Life and Money With Helaine by Helaine Olen

Too Much Life Insurance Can Be Too Much of a Good Thing

Hi, Helaine: My daughter and son-in-law gave me my first (adorable) grandchild last year. My son-in-law has tons of life insurance, but my daughter has none. He's in the military, so life insurance seems to make particular sense, and they are thinking of getting even more. Apparently, the insurance also offers an investment plan, so they are getting two things for the price of one.

My daughter not only works, but she outearns her husband. I hate to think this way, but surely she should be covered too. When I raised the question, they laughed me off and said she wasn't in the military, but I worry. And what about the baby? -- Concerned Grandma

Dear Concerned Grandma: You are right to think this way. No one wants to think about life insurance -- it's truly one of the most depressing subjects out there -- but it exists for a reason. The way I was always taught to think about it is that it is about both replacing lost income and, if a person has caretaking responsibilities, the cost of replacing those services on the open market. For example, studies show that replacing the services of a stay-at-home parent could cost more than $100,000 annually. It sounds to me like your daughter meets both of those criteria.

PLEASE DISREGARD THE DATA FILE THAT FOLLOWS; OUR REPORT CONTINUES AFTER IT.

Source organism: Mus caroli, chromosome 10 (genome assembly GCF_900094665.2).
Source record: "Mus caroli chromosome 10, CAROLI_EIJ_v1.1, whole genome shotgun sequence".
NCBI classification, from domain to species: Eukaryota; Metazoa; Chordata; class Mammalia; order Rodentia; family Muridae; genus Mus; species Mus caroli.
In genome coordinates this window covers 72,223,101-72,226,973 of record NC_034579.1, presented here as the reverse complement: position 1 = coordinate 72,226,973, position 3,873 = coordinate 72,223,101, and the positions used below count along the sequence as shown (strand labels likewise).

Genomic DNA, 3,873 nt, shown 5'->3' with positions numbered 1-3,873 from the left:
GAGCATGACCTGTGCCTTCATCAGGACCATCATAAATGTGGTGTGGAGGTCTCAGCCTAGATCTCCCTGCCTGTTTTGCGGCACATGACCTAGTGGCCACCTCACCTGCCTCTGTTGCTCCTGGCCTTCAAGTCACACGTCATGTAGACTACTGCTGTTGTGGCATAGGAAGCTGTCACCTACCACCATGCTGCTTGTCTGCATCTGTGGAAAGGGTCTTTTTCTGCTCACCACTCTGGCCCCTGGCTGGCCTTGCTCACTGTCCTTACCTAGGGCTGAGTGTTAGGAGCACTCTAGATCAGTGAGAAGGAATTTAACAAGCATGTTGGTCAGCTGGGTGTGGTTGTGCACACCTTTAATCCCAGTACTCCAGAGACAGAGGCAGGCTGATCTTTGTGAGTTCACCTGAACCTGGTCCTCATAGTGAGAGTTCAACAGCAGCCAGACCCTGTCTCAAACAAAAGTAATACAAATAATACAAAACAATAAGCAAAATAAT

But here is another question: Why does your son-in-law need more than "tons" of insurance? I've got a rather cynical answer to this: Insurance agents make a nice commission selling life insurance with an investment component. These policies are almost always a bad idea. The annual premiums are high, and the investment options offered within the plans are frequently less than optimal.

My advice? Both your daughter and son-in-law should look into something called level term life insurance, which is plain vanilla insurance that offers coverage for a set period of time, like 20 or 30 years. That's the most cost-efficient way to go. They can take the money they will save on premiums and invest it on their own. I promise they will do better using that strategy in the long run.

There's one person in the setup who doesn't need any life insurance, and that's your grandchild. Life insurance replaces lost income. Unless your grandchild is, unbeknownst to me, a successful child model or actor, he or she doesn't have income. And ignore all those people who tell you that life insurance with a cash value is an excellent college savings strategy. It's not.

(To ask Helaine a question, email her at askhelaine@gmail.com.)

(EDITORS: For editorial questions, please contact Sue Roush at sroush@amuniversal.com)